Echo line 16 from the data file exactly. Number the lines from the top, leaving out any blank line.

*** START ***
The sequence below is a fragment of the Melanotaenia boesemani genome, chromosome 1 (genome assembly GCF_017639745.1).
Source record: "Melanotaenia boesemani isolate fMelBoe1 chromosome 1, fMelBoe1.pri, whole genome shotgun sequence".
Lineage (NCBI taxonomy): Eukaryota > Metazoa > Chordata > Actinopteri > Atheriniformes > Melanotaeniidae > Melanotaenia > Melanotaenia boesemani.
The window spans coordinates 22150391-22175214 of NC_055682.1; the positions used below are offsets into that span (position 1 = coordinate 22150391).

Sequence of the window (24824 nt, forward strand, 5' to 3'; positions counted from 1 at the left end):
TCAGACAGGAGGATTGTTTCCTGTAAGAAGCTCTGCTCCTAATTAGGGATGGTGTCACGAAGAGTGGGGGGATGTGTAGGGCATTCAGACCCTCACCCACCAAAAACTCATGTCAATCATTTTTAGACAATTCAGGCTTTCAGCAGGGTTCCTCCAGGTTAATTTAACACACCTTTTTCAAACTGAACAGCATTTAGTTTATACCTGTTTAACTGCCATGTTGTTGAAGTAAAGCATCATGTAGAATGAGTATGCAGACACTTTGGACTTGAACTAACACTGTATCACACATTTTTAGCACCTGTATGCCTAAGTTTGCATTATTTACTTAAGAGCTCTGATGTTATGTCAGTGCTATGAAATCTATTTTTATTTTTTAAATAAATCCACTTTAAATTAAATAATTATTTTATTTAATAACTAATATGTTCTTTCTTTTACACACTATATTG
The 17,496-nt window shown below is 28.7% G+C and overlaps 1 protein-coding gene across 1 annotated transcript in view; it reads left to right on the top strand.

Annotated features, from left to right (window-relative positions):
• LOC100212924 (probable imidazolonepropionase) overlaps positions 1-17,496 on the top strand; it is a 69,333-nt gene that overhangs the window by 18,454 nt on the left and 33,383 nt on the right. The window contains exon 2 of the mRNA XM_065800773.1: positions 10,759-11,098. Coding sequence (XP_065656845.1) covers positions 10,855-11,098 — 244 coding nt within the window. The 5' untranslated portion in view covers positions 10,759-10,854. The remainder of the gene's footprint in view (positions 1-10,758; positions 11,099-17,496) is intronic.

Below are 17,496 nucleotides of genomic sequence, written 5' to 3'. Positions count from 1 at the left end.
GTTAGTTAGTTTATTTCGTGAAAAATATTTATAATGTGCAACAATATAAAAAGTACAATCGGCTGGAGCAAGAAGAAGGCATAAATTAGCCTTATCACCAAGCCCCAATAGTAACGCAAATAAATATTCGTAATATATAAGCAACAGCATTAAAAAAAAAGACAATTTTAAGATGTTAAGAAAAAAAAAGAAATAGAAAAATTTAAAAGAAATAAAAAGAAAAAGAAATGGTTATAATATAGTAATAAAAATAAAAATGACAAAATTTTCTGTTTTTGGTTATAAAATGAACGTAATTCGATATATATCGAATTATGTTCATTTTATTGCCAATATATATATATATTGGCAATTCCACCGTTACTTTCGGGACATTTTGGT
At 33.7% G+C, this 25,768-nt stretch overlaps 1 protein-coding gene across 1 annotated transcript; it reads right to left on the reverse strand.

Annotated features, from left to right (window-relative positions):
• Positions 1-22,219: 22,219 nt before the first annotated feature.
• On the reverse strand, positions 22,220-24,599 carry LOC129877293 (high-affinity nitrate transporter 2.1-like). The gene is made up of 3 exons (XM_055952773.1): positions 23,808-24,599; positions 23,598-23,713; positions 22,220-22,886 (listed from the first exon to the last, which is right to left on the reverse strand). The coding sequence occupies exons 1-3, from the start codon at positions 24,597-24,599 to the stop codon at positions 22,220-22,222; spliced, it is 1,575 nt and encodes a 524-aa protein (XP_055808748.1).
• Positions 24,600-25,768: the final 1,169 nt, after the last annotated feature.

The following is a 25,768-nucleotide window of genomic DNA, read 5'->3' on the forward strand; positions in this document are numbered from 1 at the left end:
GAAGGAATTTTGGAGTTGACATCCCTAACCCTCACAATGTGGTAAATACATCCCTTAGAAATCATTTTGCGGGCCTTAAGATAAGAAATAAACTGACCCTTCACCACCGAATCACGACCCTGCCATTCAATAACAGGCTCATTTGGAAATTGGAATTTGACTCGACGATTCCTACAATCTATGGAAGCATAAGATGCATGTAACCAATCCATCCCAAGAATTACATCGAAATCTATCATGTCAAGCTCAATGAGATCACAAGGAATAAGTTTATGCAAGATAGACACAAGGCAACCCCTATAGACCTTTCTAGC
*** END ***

• Positions 24,600-25,768: the final 1,169 nt, after the last annotated feature.